Record Rains in Norfolk From Julia's Remnants
One of the clearest changes in weather globally is the increasing frequency of heavy rain. As the global average temperature increases, so too does the ability of the atmosphere to hold and dump more water when it rains. The average moisture content of the atmosphere has increased by about 4 percent since the 1970s, as expected from the Clausius–Clapeyron law, and Storms reach out and gather water vapor over regions that are 10-25 times as large as the precipitation area, thus multiplying the effect of increased atmospheric moisture.
A slow-moving slug of atmospheric moisture associated with former Tropical Storm Julia took up residence this week across the Mid-Atlantic. Together with a lingering front, the moisture has fueled several days of heavy rainfall in southeast Virginia and northeast North Carolina. Preliminary rainfall totals for the period from Sunday through Wednesday night included 13.73” near the Kempsville area of Virginia Beach, VA. By and large, the rains have been prolonged but not extremely intense, producing mainly widespread road closures.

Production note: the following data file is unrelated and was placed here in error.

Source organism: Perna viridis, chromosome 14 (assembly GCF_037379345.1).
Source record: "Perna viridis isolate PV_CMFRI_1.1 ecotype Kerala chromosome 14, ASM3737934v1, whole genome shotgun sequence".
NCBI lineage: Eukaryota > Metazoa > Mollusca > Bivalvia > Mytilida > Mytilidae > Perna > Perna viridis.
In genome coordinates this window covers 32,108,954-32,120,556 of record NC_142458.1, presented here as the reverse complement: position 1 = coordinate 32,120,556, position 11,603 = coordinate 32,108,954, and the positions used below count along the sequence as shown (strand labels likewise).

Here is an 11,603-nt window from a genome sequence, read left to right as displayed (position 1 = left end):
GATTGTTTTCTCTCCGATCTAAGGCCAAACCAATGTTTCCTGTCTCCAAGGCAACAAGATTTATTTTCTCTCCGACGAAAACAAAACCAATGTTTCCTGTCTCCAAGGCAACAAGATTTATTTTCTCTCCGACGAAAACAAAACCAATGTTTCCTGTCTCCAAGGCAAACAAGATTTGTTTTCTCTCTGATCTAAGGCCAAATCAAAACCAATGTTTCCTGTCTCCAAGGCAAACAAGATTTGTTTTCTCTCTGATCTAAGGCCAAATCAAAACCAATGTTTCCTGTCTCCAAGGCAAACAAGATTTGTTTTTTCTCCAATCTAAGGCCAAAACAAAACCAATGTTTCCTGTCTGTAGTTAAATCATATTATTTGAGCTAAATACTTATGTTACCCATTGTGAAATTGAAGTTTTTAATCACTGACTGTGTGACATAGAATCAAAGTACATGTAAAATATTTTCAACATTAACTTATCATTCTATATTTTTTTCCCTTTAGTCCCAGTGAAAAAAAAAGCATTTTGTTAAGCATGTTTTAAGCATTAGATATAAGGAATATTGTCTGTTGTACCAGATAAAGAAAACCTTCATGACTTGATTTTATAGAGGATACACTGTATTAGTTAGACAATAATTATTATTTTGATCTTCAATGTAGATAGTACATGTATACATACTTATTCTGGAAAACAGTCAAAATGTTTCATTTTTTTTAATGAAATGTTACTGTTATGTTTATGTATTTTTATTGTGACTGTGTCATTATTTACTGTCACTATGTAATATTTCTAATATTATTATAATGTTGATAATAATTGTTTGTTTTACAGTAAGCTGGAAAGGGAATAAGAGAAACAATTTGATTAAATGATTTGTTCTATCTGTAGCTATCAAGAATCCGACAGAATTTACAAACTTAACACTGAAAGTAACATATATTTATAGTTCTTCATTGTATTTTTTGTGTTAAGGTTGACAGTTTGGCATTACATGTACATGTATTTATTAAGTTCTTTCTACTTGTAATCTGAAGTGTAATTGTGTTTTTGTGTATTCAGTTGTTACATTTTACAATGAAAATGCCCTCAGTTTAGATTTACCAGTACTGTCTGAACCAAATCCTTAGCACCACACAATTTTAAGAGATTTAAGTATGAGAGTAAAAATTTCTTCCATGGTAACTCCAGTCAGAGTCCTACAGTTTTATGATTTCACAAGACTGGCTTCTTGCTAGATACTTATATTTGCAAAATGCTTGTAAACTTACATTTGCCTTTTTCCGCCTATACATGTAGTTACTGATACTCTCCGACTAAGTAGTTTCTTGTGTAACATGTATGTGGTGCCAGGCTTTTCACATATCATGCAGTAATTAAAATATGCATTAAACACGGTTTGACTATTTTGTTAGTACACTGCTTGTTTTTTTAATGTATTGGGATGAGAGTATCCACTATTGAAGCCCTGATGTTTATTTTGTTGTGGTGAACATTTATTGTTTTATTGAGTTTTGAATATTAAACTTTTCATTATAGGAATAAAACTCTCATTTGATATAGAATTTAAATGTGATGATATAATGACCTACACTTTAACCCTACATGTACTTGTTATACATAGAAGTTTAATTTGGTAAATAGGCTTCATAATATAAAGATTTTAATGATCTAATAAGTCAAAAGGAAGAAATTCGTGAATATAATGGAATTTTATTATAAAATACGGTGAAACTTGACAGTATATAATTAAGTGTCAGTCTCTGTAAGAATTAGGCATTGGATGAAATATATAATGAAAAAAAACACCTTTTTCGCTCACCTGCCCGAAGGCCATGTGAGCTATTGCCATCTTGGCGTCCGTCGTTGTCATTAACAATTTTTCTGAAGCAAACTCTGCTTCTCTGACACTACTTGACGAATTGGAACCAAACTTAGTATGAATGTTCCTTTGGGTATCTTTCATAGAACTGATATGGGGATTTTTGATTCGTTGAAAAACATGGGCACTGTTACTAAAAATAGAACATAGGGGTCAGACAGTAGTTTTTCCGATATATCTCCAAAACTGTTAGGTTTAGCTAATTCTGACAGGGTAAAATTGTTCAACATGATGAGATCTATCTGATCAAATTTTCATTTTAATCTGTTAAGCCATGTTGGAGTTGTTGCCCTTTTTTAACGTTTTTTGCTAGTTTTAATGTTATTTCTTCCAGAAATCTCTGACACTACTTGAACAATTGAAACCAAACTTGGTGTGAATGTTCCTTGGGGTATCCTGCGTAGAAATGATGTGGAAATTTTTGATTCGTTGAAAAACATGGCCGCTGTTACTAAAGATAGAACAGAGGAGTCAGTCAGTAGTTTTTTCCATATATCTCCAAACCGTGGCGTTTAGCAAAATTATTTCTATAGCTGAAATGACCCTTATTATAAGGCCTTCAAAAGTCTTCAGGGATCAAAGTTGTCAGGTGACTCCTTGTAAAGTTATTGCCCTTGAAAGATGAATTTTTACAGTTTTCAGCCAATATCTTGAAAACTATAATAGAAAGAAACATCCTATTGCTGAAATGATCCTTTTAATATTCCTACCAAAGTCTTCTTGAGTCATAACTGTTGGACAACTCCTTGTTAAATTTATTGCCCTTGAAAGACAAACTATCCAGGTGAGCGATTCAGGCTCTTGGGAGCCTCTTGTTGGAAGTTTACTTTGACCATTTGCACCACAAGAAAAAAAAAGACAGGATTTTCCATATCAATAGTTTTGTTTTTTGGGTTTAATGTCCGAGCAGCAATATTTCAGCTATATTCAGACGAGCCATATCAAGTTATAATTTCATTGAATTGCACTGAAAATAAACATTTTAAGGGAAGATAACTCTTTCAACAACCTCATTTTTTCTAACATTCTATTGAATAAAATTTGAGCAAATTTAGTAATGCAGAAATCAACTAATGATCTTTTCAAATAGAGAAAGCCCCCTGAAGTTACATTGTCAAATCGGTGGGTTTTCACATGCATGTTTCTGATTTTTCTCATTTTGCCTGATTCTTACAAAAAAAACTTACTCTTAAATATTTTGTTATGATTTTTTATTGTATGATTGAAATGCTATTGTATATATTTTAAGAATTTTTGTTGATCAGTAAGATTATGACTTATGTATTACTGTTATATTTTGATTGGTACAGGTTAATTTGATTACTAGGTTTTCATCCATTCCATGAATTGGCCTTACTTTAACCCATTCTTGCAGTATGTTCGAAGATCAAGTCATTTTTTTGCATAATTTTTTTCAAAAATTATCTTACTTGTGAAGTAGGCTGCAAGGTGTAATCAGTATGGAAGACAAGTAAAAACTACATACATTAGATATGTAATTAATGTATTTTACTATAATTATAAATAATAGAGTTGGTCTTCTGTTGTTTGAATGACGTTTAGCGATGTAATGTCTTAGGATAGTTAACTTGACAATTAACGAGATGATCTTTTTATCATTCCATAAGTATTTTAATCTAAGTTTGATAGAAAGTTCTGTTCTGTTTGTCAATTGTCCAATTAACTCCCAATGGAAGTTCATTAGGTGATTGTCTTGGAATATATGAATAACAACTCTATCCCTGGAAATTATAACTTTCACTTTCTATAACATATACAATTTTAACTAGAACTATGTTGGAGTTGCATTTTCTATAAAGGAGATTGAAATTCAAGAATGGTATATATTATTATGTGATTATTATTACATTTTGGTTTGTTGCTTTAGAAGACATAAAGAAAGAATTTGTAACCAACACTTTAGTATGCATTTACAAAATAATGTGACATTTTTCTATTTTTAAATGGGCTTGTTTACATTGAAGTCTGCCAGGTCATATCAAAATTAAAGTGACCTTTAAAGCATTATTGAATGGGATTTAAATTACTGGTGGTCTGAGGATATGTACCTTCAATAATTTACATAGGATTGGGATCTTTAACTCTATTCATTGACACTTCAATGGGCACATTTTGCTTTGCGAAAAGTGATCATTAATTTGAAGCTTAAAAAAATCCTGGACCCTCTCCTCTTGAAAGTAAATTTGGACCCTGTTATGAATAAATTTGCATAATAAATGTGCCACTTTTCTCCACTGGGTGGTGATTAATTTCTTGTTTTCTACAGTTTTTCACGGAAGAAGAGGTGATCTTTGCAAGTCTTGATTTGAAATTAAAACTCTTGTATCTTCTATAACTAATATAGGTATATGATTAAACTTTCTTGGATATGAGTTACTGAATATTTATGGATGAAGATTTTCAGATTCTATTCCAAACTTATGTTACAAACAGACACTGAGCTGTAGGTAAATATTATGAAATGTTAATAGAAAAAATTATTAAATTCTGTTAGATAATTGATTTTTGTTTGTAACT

The hardest-hit metropolitan area is Hampton Roads, VA, including Norfolk and Portsmouth. In the 72 hours ending at midnight Wednesday night, Norfolk International Airport picked up 9.35” of rain. That includes three consecutive days of daily-record precipitation: 3.04” on Monday, 2.38” on Tuesday, and 3.93” on Wednesday. As noted by Capital Weather Gang, this is the only instance of three consecutive daily precipitation records in Norfolk data going back to 1874, according to local weathercaster Tim Pandajis. The city’s wettest September--13.80”--occurred in 1979, when Norfolk experienced deluges from Hurricane David as well as a tropical depression later that month. As of this morning, Norfolk’s total for this September was up to around 13”. With showers still in the area today, the September 1979 record is in striking distance